Bangkok

Contents :  Suvarnabhumi Airport | Transportation to Downtown | The Banyan Tree Hotel & Vertigo Bar | Food Stalls and Carts | Chesa Restaurant Sukhumvit Soi 20 | Provence Cafe | Short and long-term apartment rentals in Chiang Mai


“If travel is like love, it is, in the end, mostly because it’s a heightened state of awareness, in which we are mindful, receptive, undimmed by familiarity and ready to be transformed.  That is why the best trips, like the best love affairs, never really end.” – Pico Lyer, Essayist

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The Bangkok skyline at night. © commons.wikimedia.org

Suvarnabhumi Airport is Bangkok’s main airport although it’s sometimes referred to as Bangkok International, and one of the easiest ways to reach the downtown area from it is via taxi.  The official taxi stand is located just outside baggage claim, but please note, if a driver approaches you directly while you’re waiting in line and offers you “a great deal,” do not take it.  Only agree to ride in those cabs offered by the taxi official at the front of the line.  Official cabs will also have meters in them and the fares are more than reasonable.

Bangkok-01
© commons.wikimedia.org

Transportation to Downtown.  Another mode of transport is the Airport Link which, after years of delays and setbacks, is up and running.  The service is affordable and has two options.  The first is Direct Express which takes 15 minutes from Suvarnabhumi Airport to the City Air Terminal at Makkasan train station and continues to the Phaya Thai station.  When you’re traveling to the airport, you can check your luggage at the City Air Terminal before boarding.  The second is the commuter train which takes slightly more than 30 minutes but also makes eight stops throughout the city, a perfect option if you’re staying at a hotel near one of those stations.  The commuter also seamlessly connects to the city’s subway system at the Phetchaburi station, and to the SkyRail system at the Phaya Thai Station for the Sukhumvit line.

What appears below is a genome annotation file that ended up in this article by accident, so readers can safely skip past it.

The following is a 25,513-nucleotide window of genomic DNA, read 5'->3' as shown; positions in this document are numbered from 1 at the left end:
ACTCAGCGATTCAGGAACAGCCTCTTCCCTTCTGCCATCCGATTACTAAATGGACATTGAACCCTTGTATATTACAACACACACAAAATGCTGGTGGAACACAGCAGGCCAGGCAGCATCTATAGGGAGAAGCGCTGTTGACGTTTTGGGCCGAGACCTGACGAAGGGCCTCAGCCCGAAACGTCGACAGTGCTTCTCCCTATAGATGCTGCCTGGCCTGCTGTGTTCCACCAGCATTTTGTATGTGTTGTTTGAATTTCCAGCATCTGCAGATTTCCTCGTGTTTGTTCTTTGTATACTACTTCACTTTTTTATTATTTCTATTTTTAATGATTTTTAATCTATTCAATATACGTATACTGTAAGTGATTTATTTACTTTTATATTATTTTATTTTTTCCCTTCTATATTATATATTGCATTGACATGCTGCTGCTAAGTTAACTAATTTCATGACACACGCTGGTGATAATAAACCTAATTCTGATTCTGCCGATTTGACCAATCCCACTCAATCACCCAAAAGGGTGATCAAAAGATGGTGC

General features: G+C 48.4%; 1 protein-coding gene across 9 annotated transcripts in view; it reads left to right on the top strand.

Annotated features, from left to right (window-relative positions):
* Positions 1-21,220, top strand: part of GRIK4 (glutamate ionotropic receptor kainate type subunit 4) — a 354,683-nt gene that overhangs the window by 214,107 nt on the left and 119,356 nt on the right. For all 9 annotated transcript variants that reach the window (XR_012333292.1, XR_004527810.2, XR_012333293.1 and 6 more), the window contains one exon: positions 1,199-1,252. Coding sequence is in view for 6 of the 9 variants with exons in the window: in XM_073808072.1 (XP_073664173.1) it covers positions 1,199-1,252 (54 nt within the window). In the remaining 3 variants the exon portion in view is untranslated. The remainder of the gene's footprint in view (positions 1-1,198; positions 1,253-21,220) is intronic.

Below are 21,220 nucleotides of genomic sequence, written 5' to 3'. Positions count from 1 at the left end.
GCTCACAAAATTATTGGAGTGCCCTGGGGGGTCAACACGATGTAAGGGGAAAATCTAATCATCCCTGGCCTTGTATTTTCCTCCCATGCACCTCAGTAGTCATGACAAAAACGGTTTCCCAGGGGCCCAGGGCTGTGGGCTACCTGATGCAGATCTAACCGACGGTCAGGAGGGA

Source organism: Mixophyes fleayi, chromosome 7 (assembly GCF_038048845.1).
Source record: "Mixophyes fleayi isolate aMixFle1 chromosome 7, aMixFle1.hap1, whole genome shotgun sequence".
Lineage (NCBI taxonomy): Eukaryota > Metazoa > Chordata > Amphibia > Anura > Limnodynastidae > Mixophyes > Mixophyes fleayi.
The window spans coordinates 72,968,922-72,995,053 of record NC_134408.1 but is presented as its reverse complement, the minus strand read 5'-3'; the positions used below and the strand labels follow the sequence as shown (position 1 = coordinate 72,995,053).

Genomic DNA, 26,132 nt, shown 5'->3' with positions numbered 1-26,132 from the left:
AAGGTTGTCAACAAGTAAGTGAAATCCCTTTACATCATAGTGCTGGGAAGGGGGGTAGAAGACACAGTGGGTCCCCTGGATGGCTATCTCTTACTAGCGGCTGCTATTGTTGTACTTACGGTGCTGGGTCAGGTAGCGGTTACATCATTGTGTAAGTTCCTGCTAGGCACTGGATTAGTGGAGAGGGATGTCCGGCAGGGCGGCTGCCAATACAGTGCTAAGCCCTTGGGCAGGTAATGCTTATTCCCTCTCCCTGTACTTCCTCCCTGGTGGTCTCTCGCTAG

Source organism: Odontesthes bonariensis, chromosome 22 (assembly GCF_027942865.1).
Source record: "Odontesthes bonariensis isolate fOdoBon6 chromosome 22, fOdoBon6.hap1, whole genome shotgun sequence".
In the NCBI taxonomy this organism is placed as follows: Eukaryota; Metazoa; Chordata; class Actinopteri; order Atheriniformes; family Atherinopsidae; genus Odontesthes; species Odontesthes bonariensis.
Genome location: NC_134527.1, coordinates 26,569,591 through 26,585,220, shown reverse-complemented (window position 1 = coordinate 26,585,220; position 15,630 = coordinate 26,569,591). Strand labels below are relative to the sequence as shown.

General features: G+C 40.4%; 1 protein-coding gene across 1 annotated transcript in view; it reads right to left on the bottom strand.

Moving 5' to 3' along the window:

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The BTS Skytrain and the Sathon business district.
© commons.wikimedia.org

When arriving at your hotel room for the first time, drop your bags and proceed directly to the bathroom, the perfect gauge for evaluating the quality of the hotel and its dedication to the complete customer experience.  Examine the materials used for the floor, the vanity, the tub, paying particular attention to the linens.  How clean are the surfaces and is the layout conducive to relaxing after a long day ?  If quality is evident and the room is immaculate, you can be assured the rest of your hotel experience will be a memorable one.  Reaching the zenith in this regard is The Banyan Tree Hotel on South Sathon Road, one of the best and most beautiful hotels I’ve had the lucky fortune to visit (I have similar praise for the Westin in downtown Philadelphia and Le Meridien in Montreal, too.)  Soft light and natural surfaces greet you upon entering the property, flowers adorn the reception area, and tea lights line the corridor to the elevators.  As is typical with Thai people, the staff welcomes you with warmth and hospitality.  But it’s their bathrooms that are a knockout.

© The Banyon Tree Hotel
© The Banyan Tree Hotel